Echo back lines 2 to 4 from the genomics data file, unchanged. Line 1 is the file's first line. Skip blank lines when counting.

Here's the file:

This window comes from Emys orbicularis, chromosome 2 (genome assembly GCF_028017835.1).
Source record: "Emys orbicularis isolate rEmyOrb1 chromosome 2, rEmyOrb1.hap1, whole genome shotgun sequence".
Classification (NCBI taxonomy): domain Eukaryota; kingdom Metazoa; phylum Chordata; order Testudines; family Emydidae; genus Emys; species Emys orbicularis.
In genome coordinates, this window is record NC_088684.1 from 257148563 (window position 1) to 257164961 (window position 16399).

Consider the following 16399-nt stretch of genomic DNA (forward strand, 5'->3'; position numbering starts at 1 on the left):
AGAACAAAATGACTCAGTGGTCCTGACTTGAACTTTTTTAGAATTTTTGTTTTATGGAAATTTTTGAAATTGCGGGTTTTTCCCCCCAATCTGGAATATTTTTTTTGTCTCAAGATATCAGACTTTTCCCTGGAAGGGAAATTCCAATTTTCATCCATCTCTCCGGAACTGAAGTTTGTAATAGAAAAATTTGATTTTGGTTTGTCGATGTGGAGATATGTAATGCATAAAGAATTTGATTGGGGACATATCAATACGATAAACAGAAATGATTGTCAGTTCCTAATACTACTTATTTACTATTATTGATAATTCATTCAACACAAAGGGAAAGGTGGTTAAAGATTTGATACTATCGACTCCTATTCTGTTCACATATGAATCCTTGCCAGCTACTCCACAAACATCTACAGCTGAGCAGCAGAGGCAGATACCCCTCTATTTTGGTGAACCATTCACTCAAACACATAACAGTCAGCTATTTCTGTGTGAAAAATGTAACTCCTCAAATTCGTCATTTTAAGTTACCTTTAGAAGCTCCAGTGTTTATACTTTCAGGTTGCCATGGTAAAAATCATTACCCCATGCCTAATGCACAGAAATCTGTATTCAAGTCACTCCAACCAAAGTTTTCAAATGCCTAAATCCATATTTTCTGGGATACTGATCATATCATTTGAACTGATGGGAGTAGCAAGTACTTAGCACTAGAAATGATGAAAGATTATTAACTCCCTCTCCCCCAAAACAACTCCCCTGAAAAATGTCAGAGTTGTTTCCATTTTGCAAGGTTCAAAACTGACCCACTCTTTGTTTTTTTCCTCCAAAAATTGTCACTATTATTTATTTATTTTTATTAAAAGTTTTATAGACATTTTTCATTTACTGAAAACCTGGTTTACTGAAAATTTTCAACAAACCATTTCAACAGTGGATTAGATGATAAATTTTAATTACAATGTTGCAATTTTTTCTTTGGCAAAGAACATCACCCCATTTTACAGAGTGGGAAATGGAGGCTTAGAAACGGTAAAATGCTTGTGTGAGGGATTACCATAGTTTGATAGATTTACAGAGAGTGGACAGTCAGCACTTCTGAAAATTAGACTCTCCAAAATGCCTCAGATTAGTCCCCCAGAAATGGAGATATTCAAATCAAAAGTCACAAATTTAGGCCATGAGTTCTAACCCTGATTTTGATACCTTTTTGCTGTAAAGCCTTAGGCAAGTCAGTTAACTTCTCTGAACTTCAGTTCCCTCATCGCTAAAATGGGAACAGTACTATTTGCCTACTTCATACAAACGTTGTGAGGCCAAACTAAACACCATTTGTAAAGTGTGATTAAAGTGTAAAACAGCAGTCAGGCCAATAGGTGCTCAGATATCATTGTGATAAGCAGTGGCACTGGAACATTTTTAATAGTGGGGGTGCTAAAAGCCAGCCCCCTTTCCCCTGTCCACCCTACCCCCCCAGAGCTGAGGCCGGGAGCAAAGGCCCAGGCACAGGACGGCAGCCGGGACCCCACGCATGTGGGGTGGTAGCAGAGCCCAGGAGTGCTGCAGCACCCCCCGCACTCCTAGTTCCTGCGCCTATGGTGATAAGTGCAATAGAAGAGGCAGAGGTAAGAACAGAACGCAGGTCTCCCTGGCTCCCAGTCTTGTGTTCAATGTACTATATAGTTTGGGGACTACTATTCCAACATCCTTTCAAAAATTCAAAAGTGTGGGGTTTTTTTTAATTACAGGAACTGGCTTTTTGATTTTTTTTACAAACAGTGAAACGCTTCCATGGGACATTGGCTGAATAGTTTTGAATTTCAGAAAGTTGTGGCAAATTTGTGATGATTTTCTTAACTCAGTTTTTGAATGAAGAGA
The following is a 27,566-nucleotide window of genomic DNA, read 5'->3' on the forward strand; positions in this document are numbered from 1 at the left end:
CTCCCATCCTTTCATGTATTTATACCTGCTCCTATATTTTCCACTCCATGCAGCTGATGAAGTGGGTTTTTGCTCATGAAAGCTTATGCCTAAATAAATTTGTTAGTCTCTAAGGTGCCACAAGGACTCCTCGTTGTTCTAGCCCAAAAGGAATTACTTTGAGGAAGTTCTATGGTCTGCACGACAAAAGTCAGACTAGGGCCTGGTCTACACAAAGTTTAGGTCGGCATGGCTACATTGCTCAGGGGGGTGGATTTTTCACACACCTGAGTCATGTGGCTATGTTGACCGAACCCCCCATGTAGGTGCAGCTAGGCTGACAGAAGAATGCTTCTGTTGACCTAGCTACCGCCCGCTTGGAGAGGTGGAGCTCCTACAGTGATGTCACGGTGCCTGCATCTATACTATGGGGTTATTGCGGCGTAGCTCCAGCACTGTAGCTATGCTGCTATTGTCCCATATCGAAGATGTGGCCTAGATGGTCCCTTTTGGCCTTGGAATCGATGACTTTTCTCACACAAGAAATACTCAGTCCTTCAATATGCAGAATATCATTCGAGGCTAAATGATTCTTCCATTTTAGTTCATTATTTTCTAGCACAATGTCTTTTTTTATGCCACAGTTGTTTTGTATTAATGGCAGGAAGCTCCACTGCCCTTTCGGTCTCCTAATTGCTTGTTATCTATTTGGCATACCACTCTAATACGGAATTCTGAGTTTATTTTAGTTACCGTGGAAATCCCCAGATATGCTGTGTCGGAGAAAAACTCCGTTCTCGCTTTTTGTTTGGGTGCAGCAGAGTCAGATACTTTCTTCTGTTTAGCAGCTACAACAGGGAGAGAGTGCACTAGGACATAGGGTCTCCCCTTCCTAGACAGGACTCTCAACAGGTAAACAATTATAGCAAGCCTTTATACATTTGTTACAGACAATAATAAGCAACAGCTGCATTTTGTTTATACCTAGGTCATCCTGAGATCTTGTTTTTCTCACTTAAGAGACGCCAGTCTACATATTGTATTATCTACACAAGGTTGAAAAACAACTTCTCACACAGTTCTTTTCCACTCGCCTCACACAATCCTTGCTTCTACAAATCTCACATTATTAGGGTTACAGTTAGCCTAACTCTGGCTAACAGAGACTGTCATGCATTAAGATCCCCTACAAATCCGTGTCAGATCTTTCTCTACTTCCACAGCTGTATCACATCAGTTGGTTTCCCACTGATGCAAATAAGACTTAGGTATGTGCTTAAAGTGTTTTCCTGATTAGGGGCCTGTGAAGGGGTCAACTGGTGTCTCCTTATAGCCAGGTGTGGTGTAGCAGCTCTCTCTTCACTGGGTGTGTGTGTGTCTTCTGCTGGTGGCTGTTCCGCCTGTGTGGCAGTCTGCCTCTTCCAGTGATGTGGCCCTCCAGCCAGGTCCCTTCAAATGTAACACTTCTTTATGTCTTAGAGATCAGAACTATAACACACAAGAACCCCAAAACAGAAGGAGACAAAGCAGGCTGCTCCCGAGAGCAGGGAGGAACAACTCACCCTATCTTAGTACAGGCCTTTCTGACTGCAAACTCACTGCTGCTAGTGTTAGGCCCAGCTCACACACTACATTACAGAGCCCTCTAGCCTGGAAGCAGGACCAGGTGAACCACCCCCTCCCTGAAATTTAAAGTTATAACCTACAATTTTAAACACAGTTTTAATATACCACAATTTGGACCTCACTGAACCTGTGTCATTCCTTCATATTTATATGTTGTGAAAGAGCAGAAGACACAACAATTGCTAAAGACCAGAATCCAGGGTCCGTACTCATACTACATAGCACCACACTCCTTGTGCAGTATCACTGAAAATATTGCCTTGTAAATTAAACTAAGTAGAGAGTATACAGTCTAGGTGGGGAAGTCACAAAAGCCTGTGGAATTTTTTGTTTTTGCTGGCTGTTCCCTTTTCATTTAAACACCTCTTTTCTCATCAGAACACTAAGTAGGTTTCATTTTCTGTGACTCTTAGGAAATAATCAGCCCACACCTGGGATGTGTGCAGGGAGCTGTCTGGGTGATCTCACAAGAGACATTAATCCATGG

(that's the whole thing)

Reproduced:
Source record: "Emys orbicularis isolate rEmyOrb1 chromosome 2, rEmyOrb1.hap1, whole genome shotgun sequence".
Classification (NCBI taxonomy): domain Eukaryota; kingdom Metazoa; phylum Chordata; order Testudines; family Emydidae; genus Emys; species Emys orbicularis.
In genome coordinates, this window is record NC_088684.1 from 257148563 (window position 1) to 257164961 (window position 16399).